City chicken originated in western Pennsylvania, possibly in Pittsburgh, around 1930. Prior to 1930, cookbooks contained similar recipes called mock chicken. The dish uses veal and pork to mimic chicken, which was expensive at the time. Cooks cubed pork and veal, slid the pieces onto to a skewer and sautéed them in oil. Nowadays, chicken farmers mass-produce chickens for the dinner table, decreasing the cost and eliminating the need for city chicken. Still, it's an affordable entrée steeped in the history of the United States.
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Things you need
- 1 pound veal steaks
- 1 pound pork steak
- 1 cup breadcrumbs
- 2 tablespoons oil or butter
- 1 egg
- 2 cups of stock/broth
- 1 cup milk
- 6-10 skewers
- Frying pan
Cut the veal and pork into 1-inch cubes. Slide veal and pork chunks, alternating the pork and veal, on to the skewer. Each skewer should hold five to six pieces, depending on the size. Season the meat with pepper and salt to taste.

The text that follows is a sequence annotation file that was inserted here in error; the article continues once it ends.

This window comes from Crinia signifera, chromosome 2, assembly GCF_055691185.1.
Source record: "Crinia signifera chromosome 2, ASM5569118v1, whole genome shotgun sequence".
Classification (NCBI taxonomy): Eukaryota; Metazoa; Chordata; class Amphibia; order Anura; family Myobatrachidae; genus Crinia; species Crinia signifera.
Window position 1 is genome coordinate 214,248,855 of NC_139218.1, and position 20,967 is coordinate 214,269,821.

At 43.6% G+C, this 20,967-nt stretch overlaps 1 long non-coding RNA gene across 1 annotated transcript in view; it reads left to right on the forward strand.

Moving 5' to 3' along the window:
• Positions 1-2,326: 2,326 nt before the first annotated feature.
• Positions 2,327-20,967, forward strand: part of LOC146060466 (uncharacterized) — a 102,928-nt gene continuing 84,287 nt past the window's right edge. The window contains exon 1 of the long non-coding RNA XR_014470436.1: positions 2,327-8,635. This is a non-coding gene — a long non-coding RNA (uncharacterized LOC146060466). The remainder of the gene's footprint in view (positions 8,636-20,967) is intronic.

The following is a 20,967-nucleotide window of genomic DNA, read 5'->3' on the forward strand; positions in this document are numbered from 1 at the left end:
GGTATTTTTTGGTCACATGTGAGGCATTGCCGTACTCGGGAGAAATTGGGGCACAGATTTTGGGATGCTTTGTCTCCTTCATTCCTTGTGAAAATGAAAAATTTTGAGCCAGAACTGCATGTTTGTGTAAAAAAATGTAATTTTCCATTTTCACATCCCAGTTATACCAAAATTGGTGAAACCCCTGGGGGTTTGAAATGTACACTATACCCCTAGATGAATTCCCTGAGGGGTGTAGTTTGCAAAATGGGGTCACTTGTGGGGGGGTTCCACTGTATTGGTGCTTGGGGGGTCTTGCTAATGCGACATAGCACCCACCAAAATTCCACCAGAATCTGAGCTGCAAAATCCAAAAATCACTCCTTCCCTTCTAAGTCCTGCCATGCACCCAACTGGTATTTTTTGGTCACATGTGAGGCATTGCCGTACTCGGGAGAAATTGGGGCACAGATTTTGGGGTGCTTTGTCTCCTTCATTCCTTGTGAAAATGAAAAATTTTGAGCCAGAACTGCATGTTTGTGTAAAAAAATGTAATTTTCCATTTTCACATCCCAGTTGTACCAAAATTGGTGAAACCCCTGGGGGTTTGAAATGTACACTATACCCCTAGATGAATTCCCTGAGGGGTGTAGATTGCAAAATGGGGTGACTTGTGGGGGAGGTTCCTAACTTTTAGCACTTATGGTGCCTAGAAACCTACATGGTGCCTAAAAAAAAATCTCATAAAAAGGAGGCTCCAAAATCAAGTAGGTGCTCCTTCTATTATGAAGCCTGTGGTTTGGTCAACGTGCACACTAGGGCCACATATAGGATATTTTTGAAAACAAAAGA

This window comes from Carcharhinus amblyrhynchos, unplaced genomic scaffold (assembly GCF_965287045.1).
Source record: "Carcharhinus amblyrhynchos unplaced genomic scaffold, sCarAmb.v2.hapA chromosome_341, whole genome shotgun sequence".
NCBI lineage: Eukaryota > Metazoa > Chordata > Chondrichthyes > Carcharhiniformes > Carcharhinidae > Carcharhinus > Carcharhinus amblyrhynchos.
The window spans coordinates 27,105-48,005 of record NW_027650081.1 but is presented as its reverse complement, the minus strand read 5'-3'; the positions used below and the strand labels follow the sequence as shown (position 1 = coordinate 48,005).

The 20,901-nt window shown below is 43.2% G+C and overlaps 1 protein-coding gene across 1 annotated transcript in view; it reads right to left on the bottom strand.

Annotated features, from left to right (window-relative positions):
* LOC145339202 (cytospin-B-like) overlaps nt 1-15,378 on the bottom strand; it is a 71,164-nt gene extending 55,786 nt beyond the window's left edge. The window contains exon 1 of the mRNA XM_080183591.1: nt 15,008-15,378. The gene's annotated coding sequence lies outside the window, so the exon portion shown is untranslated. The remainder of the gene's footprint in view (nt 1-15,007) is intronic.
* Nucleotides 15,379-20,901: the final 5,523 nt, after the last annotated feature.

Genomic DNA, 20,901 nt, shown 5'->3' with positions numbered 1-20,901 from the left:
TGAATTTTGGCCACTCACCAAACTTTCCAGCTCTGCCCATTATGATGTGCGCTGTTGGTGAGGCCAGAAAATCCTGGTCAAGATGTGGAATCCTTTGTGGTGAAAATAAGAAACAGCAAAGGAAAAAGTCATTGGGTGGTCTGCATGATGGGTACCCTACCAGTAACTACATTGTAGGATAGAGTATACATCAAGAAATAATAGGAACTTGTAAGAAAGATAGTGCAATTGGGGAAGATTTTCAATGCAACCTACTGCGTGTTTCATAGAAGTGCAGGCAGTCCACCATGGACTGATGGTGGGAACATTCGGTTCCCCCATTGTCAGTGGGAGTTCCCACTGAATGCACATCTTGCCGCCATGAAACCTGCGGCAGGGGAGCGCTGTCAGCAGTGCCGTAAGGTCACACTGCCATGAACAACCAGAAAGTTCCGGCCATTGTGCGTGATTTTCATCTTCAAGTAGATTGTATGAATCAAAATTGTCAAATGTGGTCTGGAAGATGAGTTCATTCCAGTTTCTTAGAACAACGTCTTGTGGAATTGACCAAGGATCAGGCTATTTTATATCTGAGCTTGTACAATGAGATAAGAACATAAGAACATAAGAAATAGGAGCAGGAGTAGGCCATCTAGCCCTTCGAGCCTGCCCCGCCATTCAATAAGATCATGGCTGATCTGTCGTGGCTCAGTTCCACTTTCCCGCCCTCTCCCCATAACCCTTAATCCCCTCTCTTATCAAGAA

Preheat the oven to 325 degree F. Put a large frying pan on the stove and turn the stove to medium-high.
Beat the egg with a fork and set up a breading station by putting the breadcrumbs and egg into separate, large containers. Insert the skewer into the egg, then breadcrumbs. Repeat for each skewer.
Place skewer into the pan. Brown the meat for 1 to 2 minutes on each side. If necessary, you can skip the browning and put the skewers directly into the oven.
Remove the skewers and place into an oven-safe pan. Add broth or milk. Cover with foil and insert into the oven. Bake for 1 hour. Take the mock chicken out of the oven and serve immediately.
Tips and warnings
- Alternatively, you can combine pepper, salt, and ¾-cup flour. Dip the skewer into the eggs, then the flour mixture.
- You can use the pan drippings to make gravy.
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